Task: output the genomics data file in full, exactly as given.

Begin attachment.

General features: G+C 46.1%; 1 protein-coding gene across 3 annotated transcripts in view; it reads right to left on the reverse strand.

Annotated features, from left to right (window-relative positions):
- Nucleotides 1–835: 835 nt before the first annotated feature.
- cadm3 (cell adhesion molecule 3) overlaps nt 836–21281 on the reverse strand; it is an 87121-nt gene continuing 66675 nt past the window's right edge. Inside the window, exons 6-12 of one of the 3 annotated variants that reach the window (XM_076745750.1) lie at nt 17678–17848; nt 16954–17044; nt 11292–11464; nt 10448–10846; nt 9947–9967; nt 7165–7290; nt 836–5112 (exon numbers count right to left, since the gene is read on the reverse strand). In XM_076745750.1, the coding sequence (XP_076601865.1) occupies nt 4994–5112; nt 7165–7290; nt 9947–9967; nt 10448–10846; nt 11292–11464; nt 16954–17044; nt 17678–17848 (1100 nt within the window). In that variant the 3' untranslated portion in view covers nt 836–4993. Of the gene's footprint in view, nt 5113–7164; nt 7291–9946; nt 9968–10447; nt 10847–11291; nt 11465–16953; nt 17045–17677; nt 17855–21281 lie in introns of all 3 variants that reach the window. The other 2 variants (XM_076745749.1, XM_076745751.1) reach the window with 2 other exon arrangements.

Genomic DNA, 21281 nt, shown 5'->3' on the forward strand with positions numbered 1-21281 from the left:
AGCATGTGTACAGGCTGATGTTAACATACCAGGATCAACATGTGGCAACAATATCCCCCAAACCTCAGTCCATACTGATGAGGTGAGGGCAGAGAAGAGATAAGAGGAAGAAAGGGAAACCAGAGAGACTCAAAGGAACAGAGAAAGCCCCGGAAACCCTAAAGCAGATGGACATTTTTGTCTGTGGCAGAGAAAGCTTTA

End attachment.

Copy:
General features: G+C 46.1%; 1 protein-coding gene across 3 annotated transcripts in view; it reads right to left on the reverse strand.

Annotated features, from left to right (window-relative positions):
- Nucleotides 1–835: 835 nt before the first annotated feature.
- cadm3 (cell adhesion molecule 3) overlaps nt 836–21281 on the reverse strand; it is an 87121-nt gene continuing 66675 nt past the window's right edge. Inside the window, exons 6-12 of one of the 3 annotated variants that reach the window (XM_076745750.1) lie at nt 17678–17848; nt 16954–17044; nt 11292–11464; nt 10448–10846; nt 9947–9967; nt 7165–7290; nt 836–5112 (exon numbers count right to left, since the gene is read on the reverse strand). In XM_076745750.1, the coding sequence (XP_076601865.1) occupies nt 4994–5112; nt 7165–7290; nt 9947–9967; nt 10448–10846; nt 11292–11464; nt 16954–17044; nt 17678–17848 (1100 nt within the window). In that variant the 3' untranslated portion in view covers nt 836–4993. Of the gene's footprint in view, nt 5113–7164; nt 7291–9946; nt 9968–10447; nt 10847–11291; nt 11465–16953; nt 17045–17677; nt 17855–21281 lie in introns of all 3 variants that reach the window. The other 2 variants (XM_076745749.1, XM_076745751.1) reach the window with 2 other exon arrangements.

Genomic DNA, 21281 nt, shown 5'->3' on the forward strand with positions numbered 1-21281 from the left:
AGCATGTGTACAGGCTGATGTTAACATACCAGGATCAACATGTGGCAACAATATCCCCCAAACCTCAGTCCATACTGATGAGGTGAGGGCAGAGAAGAGATAAGAGGAAGAAAGGGAAACCAGAGAGACTCAAAGGAACAGAGAAAGCCCCGGAAACCCTAAAGCAGATGGACATTTTTGTCTGTGGCAGAGAAAGCTTTA